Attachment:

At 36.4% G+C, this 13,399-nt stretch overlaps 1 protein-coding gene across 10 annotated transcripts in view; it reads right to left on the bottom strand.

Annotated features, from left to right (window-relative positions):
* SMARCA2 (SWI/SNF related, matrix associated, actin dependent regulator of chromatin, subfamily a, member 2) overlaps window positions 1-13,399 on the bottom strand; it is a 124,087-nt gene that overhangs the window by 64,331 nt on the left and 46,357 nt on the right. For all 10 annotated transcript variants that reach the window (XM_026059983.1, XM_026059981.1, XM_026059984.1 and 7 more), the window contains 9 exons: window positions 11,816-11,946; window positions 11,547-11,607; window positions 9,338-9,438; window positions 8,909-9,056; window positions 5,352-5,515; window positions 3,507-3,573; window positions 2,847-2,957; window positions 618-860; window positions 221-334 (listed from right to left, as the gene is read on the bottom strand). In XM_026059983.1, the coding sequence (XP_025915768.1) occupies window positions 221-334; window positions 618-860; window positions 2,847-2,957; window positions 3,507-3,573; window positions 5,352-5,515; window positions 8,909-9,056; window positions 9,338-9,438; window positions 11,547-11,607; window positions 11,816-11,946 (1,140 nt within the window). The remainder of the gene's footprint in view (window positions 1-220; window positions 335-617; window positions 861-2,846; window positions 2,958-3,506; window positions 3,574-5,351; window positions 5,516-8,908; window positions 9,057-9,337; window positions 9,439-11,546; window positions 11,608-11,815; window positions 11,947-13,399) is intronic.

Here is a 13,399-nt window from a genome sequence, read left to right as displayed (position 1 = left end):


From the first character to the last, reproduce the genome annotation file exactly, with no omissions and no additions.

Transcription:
At 36.4% G+C, this 13,399-nt stretch overlaps 1 protein-coding gene across 10 annotated transcripts in view; it reads right to left on the bottom strand.

Annotated features, from left to right (window-relative positions):
* SMARCA2 (SWI/SNF related, matrix associated, actin dependent regulator of chromatin, subfamily a, member 2) overlaps window positions 1-13,399 on the bottom strand; it is a 124,087-nt gene that overhangs the window by 64,331 nt on the left and 46,357 nt on the right. For all 10 annotated transcript variants that reach the window (XM_026059983.1, XM_026059981.1, XM_026059984.1 and 7 more), the window contains 9 exons: window positions 11,816-11,946; window positions 11,547-11,607; window positions 9,338-9,438; window positions 8,909-9,056; window positions 5,352-5,515; window positions 3,507-3,573; window positions 2,847-2,957; window positions 618-860; window positions 221-334 (listed from right to left, as the gene is read on the bottom strand). In XM_026059983.1, the coding sequence (XP_025915768.1) occupies window positions 221-334; window positions 618-860; window positions 2,847-2,957; window positions 3,507-3,573; window positions 5,352-5,515; window positions 8,909-9,056; window positions 9,338-9,438; window positions 11,547-11,607; window positions 11,816-11,946 (1,140 nt within the window). The remainder of the gene's footprint in view (window positions 1-220; window positions 335-617; window positions 861-2,846; window positions 2,958-3,506; window positions 3,574-5,351; window positions 5,516-8,908; window positions 9,057-9,337; window positions 9,439-11,546; window positions 11,608-11,815; window positions 11,947-13,399) is intronic.

Here is a 13,399-nt window from a genome sequence, read left to right as displayed (position 1 = left end):